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(More Generational Strife?) Retirement Wars
American Spectator ^ | 11.10.11 | David N. Bass

Posted on 11/10/2011 4:21:38 AM PST by Publius804

Will Baby Boomers be the last generation to enjoy the modern concept of a leisure-filled retirement? It's a worthy question to ponder in light of a new Pew Research Center report showing a growing wealth gap between young and old in the United States.

Using government data over the last 25 years, Pew found that households headed by those over 65 have made "dramatic gains" in economic well-being, while those headed by younger adults have fallen steadily behind.

In 2009, elderly households possessed 42 percent more median net worth than their same-age counterparts had in 1984. Young adults veered in the opposite direction: Households headed by those under the age of 35 had 68 percent less wealth in 2009 than those in their same age range had in 1984.

Put simply, the age-based wealth gap was 10:1 in 1984. A quarter-century later, it's 47:1.

It's obvious why older Americans typically have a higher net worth -- extra years of earning -- but the rising gap illustrates a growing problem, one worsened by the Great Recession: Many Americans in their golden years are enjoying a retirement that, most likely, will be extinct by the time today's younger workers reach their 60s.

That reality is setting the stage for a generational war over retirement, and a large part of the equation is Social Security. The political fault lines on the issue already are real.

(Excerpt) Read more at spectator.org ...


TOPICS: Business/Economy; Extended News; News/Current Events; Politics/Elections
KEYWORDS: artificialdivisions; babyboomers; genx; geny; socialsecurity
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1 posted on 11/10/2011 4:21:39 AM PST by Publius804
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To: qam1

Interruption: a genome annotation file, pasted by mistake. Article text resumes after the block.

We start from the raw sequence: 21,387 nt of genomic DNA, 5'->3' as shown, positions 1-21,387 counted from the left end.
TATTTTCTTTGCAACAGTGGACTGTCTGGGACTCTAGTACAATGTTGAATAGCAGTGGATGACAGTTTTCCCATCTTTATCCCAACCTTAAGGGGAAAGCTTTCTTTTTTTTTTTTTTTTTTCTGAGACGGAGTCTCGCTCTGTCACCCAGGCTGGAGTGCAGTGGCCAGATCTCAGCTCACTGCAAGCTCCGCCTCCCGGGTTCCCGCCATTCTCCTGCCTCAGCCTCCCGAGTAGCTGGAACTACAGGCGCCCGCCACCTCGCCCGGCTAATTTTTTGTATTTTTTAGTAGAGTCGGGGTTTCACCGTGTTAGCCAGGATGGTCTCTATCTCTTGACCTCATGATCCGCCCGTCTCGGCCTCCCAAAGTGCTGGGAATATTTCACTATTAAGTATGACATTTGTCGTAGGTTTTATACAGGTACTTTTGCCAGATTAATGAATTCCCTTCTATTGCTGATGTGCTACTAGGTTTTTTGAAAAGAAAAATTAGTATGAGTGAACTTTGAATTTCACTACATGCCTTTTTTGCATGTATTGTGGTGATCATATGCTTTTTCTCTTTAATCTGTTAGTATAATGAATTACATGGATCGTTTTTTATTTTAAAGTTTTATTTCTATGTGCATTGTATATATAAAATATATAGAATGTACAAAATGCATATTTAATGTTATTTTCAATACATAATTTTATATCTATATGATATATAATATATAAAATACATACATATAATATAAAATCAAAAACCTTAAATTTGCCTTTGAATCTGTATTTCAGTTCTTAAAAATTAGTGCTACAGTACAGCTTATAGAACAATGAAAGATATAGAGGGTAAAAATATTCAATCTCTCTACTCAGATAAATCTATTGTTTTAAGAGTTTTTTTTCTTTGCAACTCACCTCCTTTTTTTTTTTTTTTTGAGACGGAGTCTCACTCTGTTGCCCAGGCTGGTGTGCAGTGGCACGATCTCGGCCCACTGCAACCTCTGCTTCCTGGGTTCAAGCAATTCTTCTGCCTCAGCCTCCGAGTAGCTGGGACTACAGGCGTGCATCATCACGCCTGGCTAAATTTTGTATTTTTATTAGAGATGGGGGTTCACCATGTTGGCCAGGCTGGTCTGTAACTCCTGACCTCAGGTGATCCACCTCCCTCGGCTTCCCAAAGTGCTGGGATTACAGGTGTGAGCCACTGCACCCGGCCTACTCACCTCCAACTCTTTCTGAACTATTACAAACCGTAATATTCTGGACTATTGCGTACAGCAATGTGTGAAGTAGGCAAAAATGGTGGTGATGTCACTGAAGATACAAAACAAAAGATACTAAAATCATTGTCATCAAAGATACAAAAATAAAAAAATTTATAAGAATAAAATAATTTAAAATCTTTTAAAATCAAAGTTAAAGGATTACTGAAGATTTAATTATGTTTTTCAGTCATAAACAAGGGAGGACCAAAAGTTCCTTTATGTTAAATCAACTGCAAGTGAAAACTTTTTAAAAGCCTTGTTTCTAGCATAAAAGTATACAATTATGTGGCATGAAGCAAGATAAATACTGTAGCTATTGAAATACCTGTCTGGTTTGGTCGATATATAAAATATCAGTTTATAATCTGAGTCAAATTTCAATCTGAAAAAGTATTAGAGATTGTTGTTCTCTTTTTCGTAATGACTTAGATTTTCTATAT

Ping!


2 posted on 11/10/2011 4:22:12 AM PST by Publius804 (Buckle up - with Obama at the controls it's gonna be a bumpy ride. God help us.)
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To: Publius804

I’d say the preceding generation was the last one to enjoy a leisured retirement.

Baby boomers are just beginning to retire now, and many of them have also lost a great deal of their retirement money and probably wouldn’t have had the comfy retirements anyway. But I suspect that the pressure is going to be on them to simply go the next step and die. They’re going to be told that they’re too expensive and just clogging up the works and hogging that money and airspace that should be passed along (to the government).

Having any retirement at all might be iffy for the Boomers.


3 posted on 11/10/2011 4:27:30 AM PST by livius
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To: Publius804; ErnBatavia

Keep on toiling you youngsters, I’m enjoying my life of Riley and if you’re too young to know what that means, Google it.

Is there anything worse than an old man being provocative this early in the morning?


4 posted on 11/10/2011 4:29:40 AM PST by Graybeard58 (Of course Obama loves his country but Herman Cain loves mine.)
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To: Publius804

I have heard this more and more from the young ‘uns in my work places (I am a contractor- I go from place to place)

There is a LOT of complaining that the geezers voted themselves our paychecks 20,30, and 40 years ago.

All the current talk about spending your future grandchildren’s money is starting to reming people that they are the grandchildren of people who did this to us

Anyone who has been in office more than 20 years should be thrown out on their ass (or into jail) for what they did to this country over the last 20 years. Not re-elected.


5 posted on 11/10/2011 4:38:57 AM PST by Mr. K (The enemy of my enemy is my candidate.)
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To: livius

My CD rolled over last week

The bank gave me .10 for an interest rate.
Anybody got enough money to retire on.10?

Might as well keep your money under the mattress.


6 posted on 11/10/2011 4:49:27 AM PST by Venturer